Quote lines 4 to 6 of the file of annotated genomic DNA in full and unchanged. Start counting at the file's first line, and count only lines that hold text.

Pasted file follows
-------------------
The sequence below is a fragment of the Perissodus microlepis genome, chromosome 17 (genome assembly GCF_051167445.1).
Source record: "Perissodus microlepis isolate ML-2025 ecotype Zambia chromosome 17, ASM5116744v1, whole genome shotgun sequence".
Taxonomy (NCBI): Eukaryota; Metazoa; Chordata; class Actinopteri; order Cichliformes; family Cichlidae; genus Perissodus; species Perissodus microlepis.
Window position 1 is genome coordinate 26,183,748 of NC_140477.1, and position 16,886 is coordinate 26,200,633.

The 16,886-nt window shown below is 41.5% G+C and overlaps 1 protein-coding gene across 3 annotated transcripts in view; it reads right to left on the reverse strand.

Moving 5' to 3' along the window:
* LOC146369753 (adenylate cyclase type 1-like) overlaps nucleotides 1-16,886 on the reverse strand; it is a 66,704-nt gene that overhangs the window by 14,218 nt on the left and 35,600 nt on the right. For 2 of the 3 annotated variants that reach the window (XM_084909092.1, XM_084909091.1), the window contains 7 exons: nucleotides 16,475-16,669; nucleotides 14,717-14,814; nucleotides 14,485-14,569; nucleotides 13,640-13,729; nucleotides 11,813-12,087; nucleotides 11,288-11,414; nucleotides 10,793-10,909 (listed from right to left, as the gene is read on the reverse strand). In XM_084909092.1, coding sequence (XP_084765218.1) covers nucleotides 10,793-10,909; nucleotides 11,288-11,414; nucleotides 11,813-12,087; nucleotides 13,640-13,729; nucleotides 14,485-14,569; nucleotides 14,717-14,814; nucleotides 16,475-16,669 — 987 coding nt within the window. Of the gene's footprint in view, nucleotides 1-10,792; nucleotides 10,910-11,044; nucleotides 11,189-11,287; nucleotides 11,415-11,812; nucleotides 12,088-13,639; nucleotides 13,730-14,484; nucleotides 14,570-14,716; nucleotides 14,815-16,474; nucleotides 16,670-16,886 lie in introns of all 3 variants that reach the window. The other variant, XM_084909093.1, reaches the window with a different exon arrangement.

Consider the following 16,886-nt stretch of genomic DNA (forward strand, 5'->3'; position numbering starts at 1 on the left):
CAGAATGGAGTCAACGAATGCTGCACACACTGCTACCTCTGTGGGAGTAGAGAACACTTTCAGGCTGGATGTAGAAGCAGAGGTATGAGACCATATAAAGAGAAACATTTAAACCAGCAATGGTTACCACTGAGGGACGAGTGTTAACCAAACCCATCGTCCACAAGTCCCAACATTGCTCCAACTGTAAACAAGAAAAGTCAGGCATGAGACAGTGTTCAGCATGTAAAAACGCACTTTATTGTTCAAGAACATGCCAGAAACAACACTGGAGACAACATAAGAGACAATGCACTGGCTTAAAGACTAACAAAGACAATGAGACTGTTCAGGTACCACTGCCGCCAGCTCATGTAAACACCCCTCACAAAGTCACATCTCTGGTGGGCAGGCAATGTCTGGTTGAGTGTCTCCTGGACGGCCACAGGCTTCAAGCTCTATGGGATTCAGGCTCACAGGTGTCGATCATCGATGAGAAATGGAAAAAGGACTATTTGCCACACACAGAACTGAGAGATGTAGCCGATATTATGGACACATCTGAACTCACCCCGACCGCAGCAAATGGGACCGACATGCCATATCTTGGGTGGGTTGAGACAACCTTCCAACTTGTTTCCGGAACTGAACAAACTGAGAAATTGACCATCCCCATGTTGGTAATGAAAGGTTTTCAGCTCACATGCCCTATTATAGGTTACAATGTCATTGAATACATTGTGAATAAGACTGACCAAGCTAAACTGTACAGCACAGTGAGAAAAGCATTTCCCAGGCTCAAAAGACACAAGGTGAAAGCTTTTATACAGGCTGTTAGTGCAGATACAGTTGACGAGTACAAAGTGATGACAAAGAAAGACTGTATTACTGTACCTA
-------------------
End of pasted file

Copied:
Window position 1 is genome coordinate 26,183,748 of NC_140477.1, and position 16,886 is coordinate 26,200,633.

The 16,886-nt window shown below is 41.5% G+C and overlaps 1 protein-coding gene across 3 annotated transcripts in view; it reads right to left on the reverse strand.

Moving 5' to 3' along the window: